www.HomeschoolAvenue.com

We are always watching for great ways to continue a child’s education through the summer months when many families are taking a break from their formal homeschool schedule. This is a perfect time to teach time skills in a homeschool setting.

The best way to teach a child is through familiarity and routine. Mention the time through the day. Talk about appointment times and bedtimes. Buy an inexpensive clock for their bedroom.

Children learn quickly. They will pick up time skills just because they are being used.

If you are looking for some ways to make learning time fun, interactive, and provide a little more formal teaching time. The following are some quick ideas and videos for teaching a child to tell time.

Made with sidewalk chalk and sticks, this (shared with permission), is a FANTASTIC hands-on learning activity for teaching your children time skills:

If you are currently teaching a child to tell time, perhaps some of these resources will help with your lessons-

Time Videos:

Active Learning Ideas:

Time puzzles are a great quiet activity children can do by themselves.

Task cards can be easily printed (and maybe laminated?) at home to be used again and again. This could make for an enriched quiet time activity.

How about a telling time version of Tic Tac Toe? Children love this classic game! Adding a twist would be a fun change.

*This post contains affiliate links.

 

 

Teach Your Child to Read in 100 Easy Lessons - Phonics www.HomeschoolAvenue.com

Guest post by: Tracy

We are asked about the phonics curriculum we use quite often to teach our children to read.

Honestly, most things change from year to year, but we have managed to find a few “keepers”.

Teach Your Child to Read in 100 Easy Lessons remains our main phonics curriculum.

Years ago, when we first started to think about homeschooling our children, this was suggested by my uncle (a veteran homeschooler). It was the first homeschool book we ever purchased.

We’ve used Teach Your Child to Read for all of our children who are now reading (that would be seven, now finished). Jon and Emma are currently working through the book.

I’ll admit feeling frustrated when we first used this book. I didn’t feel like we were making good progress — but I decided to stick with it and over the years, it has proven itself again and again.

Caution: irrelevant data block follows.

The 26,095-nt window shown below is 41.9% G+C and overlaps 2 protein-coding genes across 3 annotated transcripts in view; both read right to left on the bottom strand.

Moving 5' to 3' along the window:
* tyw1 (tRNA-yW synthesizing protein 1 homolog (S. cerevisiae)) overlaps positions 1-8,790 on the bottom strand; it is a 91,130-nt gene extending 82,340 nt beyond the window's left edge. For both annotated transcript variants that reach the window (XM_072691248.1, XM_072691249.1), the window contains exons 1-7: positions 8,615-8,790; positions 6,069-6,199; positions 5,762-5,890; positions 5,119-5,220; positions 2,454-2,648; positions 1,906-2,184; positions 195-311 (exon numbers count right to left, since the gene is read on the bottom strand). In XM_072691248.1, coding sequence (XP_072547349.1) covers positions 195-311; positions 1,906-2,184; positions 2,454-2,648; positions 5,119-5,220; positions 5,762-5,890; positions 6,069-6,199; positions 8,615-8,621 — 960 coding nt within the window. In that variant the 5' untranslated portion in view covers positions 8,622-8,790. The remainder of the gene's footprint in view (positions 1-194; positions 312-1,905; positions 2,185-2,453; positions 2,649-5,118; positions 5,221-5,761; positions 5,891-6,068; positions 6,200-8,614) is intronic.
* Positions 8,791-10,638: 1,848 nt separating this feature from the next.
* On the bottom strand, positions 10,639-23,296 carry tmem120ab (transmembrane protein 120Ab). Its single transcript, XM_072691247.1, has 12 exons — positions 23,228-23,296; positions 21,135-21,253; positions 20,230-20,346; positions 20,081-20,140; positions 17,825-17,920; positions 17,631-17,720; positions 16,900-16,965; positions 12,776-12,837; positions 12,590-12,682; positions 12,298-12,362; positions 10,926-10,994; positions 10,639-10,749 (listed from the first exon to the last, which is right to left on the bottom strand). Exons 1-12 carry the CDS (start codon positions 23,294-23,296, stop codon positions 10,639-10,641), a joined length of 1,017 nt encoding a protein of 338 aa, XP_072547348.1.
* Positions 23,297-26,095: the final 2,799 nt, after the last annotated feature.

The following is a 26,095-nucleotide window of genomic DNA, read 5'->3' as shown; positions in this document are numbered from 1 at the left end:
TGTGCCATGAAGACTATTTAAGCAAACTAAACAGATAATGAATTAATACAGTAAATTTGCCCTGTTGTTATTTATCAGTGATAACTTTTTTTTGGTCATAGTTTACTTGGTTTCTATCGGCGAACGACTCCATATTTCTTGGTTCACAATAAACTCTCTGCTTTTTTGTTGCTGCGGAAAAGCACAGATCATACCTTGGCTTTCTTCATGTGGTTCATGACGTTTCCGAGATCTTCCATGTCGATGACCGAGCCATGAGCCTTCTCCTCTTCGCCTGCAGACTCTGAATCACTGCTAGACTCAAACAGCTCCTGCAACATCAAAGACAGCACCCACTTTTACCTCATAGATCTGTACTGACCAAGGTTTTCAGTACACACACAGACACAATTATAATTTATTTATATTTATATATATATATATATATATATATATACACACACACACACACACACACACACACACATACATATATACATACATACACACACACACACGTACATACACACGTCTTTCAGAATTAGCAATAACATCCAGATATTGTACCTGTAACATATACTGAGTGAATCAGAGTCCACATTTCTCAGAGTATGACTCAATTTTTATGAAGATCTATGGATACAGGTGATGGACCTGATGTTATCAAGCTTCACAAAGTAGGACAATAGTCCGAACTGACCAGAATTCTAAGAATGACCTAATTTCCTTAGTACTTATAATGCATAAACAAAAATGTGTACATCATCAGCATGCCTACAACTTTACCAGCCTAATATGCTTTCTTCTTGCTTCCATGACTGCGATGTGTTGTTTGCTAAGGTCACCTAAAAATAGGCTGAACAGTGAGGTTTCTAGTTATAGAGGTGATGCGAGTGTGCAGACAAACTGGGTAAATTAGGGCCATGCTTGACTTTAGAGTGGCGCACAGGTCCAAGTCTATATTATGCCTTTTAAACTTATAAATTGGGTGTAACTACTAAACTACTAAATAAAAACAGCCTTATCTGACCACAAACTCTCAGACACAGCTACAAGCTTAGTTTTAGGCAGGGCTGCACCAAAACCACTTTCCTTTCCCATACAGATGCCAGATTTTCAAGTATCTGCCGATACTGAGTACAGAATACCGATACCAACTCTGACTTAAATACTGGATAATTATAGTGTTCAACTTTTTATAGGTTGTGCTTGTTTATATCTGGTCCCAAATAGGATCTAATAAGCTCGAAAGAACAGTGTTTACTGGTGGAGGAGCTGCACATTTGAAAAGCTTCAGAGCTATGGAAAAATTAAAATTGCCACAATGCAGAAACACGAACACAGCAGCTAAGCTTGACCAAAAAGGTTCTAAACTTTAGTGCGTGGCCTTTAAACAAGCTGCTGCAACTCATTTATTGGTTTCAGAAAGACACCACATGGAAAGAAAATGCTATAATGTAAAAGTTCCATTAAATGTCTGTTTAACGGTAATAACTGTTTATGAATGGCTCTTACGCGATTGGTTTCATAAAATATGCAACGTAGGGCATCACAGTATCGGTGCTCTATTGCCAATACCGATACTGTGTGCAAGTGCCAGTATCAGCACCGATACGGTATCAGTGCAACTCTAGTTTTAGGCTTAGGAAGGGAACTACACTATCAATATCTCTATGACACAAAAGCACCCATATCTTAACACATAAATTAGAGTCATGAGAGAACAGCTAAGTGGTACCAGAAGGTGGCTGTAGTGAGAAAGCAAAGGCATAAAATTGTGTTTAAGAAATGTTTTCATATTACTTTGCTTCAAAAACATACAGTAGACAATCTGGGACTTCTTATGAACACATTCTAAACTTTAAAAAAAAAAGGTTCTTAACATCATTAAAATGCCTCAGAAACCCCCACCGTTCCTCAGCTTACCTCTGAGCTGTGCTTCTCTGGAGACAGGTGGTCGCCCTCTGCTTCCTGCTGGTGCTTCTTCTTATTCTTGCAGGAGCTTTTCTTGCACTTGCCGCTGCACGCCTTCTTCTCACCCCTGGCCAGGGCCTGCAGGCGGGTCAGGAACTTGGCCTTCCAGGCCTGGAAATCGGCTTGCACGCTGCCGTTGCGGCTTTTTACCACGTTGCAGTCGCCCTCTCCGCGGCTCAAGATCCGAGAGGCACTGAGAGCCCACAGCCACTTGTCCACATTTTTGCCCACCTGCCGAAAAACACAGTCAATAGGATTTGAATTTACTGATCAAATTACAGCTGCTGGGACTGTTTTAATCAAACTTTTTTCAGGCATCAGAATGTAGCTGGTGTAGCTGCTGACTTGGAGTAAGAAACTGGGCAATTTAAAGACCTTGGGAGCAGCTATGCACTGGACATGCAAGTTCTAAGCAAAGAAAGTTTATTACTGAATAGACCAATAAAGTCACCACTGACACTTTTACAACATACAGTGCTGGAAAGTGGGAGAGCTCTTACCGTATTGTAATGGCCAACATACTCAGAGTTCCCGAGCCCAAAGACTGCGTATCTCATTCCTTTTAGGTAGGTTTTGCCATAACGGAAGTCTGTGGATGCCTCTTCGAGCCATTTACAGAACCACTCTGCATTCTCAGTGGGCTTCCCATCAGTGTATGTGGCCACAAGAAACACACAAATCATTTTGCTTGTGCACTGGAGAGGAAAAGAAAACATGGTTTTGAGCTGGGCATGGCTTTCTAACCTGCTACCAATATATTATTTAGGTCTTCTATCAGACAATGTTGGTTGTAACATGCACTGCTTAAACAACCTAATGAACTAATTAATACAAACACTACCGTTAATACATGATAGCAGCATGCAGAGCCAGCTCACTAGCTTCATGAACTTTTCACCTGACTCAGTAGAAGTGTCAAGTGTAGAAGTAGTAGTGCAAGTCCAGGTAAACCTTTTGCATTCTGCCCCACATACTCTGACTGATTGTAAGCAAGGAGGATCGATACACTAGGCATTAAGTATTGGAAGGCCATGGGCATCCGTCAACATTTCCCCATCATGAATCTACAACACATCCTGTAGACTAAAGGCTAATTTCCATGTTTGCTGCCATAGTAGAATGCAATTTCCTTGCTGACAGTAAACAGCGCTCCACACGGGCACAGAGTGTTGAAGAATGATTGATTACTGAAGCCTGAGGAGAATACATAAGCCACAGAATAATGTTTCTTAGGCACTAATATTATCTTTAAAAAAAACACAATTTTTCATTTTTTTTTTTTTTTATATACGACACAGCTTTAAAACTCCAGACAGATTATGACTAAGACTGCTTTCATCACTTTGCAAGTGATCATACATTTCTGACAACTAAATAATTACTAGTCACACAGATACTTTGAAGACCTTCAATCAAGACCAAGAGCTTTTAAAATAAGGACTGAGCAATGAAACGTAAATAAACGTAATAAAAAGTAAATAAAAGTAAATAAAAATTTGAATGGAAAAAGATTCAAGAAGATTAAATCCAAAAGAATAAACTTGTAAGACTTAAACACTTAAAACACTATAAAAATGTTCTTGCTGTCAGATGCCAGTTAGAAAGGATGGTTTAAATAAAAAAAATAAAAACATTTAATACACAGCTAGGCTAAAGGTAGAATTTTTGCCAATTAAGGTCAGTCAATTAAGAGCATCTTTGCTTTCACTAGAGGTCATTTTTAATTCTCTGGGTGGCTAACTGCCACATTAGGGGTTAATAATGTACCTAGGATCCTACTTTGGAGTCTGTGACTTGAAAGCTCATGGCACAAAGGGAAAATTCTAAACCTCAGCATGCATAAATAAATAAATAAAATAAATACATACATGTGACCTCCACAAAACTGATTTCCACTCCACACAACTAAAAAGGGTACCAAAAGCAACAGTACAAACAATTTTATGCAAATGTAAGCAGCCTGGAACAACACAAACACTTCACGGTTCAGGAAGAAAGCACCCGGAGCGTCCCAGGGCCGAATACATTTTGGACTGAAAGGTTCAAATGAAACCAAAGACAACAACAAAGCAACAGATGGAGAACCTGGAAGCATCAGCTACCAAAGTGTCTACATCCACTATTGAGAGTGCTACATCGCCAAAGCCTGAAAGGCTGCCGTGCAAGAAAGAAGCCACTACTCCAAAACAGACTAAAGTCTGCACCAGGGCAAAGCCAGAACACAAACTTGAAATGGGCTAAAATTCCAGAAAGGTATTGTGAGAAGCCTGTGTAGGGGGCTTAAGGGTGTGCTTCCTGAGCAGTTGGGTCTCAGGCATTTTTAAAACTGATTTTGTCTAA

Through the years, we’ve developed a system of sorts, for using this book. I’m happy to share these ideas with you!

How do we use this program, exactly?

We don’t do any of the handwriting, rhyming, or touching assignments. I’m sure they are useful for some, but we just decided they didn’t really add anything substantial toward our goal of reading, so we just don’t do them.

Second, I try to work our way through all the letters and sounds in each lesson before we work on the words.

I know this is not how they have each lesson organized, but it works well for us.

To be more detailed, I actually ask my children to name all the letters first, and then we go back through the lesson for them to tell me the sound each letter makes.

This gives me a chance to remind them of long and short sounds for each letter.

Also, because I have them naming each letter (something the book doesn’t tell me to do), I’ve avoided the problem of having worked my way almost all the way through the book before my child can name each letter.

Some additional little details– we realized early on that Teach Your Child to Read was being used so much, it was falling apart.

When we purchased our second copy, I went ahead and ripped all the pages from the book and placed them into page protectors. Now our book is housed in a heavy binder (which after so much use is now also beginning to fall apart– anyone know where to find a heavy duty binder??).

Making memories with phonics?

We keep each child’s place with a bookmark I’ve made for that child. I just slide it into the page protector where I last left off with our lesson.

This seems insignificant to me, but our children LOVE their bookmarks. Most have them tucked away in their keepsake boxes.

It’s a BIG deal in our home when you are old enough for Mama to create your phonics bookmark.

The other thing I’ve done is initial and date each child’s progress through the book. It’s a growth chart, of sorts. I had never really thought about this being special until Courtney was glancing through it’s pages a couple of weeks ago, and mentioned how nice it was to see each of their initials and the date beside the lessons.

Admittedly, I’ve not been as consistent with initialing as I should have– now that I know it’s meaningful to them, I’ll definitely make more of an effort.

If you are using Teach Your Child to Read, or think you might, OR if you have some ideas for making school memorable and fun, I would love to hear your ideas!

Save